After reading the amazing “Parent and Child Literature Pairing” article that Minh Le wrote for the NY Daily News‘ “PageViews” blog, From Dr. Seuss to Dostoevsky: A literary guide for the new parent, I need to sit down with Minh and talk about his take on Franzen’s “Freedom.”
After reading Freedom, I now have the worst take on environmentalism and activism in my entire life. Walter Berglund is the worst type of person. First of all, he’s a secret depopulist and maybe a bit of a closet eugenicist who’s authentic goal is to remove the human parasite from as much of Earth as possible, under the guise of “speaking for the trees.” Or, in this case, “speaking for a very particular migrating bird.”
The worse thing about Walter is that his altruism, his beauty, his nobility, and his mission is not pure. He’s a bait-and-switch artists, he’s an insufferable prig, and his lead energies are fear and insecurity. By the end of the novel, I fancied that everyone still considered Walter such a noble man to be most of the problem.
There was nobody (except nature) that Walter had any respect for (except, fleetingly, for his son Joey, but only situationally and after a large cash contribution of “dirty money” to the mission)
I don’t think Walter had any true respect for Lalitha except for the idea of her and that she loved him — how narcissistic is that? To be honest, Lalitha is more authentic than Walter by leaps and bounds as she is openly an opportunist and operator, she openly plays politics and has no illusions of deceit.
Additionally, the fact that Lalitha refused to have children means that she lived by her own principals as opposed to falling back to the “do as I say, not as I do” theory of noblesse oblige arrogance). Well, anyway…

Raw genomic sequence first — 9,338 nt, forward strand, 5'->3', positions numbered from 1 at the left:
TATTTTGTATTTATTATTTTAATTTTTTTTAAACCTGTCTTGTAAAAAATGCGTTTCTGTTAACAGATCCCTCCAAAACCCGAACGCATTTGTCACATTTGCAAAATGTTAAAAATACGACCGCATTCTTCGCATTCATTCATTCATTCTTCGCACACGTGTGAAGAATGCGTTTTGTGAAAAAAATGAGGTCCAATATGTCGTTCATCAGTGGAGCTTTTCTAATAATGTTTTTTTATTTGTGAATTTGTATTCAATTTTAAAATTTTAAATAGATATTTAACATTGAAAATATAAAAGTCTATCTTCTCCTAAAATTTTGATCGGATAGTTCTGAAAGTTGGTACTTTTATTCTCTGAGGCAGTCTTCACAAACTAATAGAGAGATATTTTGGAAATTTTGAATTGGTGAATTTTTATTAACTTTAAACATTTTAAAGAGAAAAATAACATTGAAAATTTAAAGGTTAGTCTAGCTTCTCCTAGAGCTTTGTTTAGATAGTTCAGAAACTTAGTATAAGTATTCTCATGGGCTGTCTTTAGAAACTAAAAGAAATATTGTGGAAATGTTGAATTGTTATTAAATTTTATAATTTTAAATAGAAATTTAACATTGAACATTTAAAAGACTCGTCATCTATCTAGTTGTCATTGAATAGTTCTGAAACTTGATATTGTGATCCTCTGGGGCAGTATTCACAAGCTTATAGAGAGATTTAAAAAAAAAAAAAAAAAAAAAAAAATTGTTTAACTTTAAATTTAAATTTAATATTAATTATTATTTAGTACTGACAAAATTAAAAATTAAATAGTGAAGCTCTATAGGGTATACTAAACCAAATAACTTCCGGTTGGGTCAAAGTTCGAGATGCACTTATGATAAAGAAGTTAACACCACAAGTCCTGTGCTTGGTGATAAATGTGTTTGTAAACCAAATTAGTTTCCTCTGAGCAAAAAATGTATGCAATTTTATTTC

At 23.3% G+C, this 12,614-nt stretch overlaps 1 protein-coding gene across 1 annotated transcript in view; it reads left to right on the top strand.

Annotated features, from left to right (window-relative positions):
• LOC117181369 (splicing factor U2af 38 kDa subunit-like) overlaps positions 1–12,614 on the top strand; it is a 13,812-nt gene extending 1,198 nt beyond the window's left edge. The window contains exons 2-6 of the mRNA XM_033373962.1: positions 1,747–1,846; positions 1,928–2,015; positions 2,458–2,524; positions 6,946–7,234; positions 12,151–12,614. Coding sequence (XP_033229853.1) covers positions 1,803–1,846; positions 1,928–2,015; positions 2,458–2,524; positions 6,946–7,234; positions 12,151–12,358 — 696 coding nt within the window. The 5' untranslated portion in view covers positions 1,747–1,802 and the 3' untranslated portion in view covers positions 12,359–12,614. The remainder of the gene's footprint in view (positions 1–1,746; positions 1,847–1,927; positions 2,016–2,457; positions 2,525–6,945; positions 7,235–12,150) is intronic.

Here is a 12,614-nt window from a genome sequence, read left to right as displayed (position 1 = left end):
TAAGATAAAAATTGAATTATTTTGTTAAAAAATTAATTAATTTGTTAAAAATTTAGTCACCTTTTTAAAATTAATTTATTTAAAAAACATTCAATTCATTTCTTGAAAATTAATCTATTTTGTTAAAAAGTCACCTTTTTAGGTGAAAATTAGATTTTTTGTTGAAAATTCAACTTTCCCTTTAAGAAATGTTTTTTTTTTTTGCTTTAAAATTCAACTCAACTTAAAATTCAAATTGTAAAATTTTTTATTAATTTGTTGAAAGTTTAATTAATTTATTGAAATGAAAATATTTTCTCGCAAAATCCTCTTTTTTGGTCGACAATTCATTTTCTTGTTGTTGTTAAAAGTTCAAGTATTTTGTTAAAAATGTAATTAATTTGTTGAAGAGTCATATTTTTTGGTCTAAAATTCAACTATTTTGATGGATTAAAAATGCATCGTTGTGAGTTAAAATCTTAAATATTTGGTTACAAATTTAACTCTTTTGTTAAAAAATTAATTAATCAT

I daresay, in Walter’s attempt to save the world and to protect the birds and to depopulate the world and to muzzle bird-hungry domestic cats, Walter-the-demagogue (and Walter the self-important Demiurge) is more dangerous destroyer than re-builder, more Shiva than Gaea.
So, I really must have this conversation soon with Minh, Aimee, Oliver, and David as well as others. I realise that I really have not chatted with anyone as to my come-away from the depths and majesty of the novel Freedom.
Have you read this amazing book? I would love to chat more about it but I have just a little bit left to read. There might be a bombshell in the very end that turns this entire thing around in my mind.
- Jonathan Franzen’s Freedom – is it really the novel of the century? (rottenbooks.wordpress.com)
- Sabina Murray: On the Women of Freedom and The Marriage Plot (huffingtonpost.com)
- HelloKatieO’s #CBR4 Review #12: Freedom by Jonathan Franzen (cannonballread4.wordpress.com)
- Freedom – A Review (macrospectra.com)
- Jonathan Franzen’s Freedom: The WOW! Factor in Contemporary Fiction (literaturesalon.wordpress.com)
- When Reality is Seemingly Condensed into 597 Pages (sittinginthestacks.wordpress.com)
- #305: The Walter Show (ilovethishusbandandwifestuff.com)
- PHOTOS: Jonathan Franzen And Other Authors Who Hate EBooks (huffingtonpost.com)
- Freedom (lifeismoremysterythanmisery.wordpress.com)
- Jonathan Franzen: E-readers are ‘damaging to society’ (csmonitor.com)